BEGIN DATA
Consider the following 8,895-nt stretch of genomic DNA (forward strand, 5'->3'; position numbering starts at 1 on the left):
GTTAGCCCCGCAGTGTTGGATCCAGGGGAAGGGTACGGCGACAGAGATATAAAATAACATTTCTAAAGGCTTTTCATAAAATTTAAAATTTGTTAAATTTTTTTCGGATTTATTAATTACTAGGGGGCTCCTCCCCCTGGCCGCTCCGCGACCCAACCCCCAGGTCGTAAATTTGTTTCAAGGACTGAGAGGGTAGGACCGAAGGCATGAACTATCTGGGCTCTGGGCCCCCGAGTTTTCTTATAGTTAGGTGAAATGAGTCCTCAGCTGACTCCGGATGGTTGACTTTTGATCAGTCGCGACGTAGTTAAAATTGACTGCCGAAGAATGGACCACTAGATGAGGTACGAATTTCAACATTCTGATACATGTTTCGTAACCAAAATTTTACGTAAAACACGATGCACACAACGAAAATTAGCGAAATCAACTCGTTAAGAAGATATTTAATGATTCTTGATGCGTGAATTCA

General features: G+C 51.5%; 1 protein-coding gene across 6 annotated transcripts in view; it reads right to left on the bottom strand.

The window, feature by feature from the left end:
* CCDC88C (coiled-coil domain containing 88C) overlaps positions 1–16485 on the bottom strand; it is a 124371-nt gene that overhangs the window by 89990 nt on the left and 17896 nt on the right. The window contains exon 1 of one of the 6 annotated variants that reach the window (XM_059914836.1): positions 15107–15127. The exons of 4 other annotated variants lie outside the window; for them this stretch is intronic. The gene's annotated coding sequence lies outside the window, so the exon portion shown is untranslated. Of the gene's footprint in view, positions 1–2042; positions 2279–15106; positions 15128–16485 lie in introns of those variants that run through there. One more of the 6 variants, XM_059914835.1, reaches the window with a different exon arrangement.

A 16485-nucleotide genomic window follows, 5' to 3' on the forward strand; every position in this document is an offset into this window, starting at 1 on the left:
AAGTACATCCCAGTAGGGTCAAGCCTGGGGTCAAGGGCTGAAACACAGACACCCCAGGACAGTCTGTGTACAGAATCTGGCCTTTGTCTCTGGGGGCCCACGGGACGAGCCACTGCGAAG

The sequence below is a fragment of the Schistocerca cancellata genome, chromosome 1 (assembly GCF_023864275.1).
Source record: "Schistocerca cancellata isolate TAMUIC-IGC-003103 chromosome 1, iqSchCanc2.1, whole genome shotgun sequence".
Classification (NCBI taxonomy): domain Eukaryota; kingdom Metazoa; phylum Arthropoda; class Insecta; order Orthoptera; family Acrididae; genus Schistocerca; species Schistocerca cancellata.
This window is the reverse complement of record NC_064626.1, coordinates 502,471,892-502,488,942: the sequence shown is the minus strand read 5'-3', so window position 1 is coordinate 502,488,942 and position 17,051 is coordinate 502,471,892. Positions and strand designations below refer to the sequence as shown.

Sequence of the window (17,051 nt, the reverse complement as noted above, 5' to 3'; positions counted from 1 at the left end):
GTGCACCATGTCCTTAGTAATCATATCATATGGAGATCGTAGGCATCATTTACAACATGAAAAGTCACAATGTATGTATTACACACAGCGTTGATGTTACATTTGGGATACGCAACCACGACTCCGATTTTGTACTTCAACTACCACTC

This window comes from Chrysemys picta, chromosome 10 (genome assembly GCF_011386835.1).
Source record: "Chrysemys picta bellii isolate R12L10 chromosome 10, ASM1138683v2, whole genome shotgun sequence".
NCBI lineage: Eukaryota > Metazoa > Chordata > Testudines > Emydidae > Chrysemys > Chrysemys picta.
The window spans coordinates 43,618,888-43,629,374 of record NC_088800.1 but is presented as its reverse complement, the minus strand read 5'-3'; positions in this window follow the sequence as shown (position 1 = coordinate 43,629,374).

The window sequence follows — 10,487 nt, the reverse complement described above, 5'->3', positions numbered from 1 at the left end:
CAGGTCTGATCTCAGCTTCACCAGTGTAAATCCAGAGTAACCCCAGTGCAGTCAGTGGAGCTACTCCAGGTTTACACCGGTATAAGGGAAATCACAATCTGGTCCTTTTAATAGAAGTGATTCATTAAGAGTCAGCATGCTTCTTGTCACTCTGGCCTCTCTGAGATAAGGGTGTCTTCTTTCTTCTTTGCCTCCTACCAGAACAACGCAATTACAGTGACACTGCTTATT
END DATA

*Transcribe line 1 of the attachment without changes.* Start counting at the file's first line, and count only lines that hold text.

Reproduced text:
Consider the following 8,895-nt stretch of genomic DNA (forward strand, 5'->3'; position numbering starts at 1 on the left):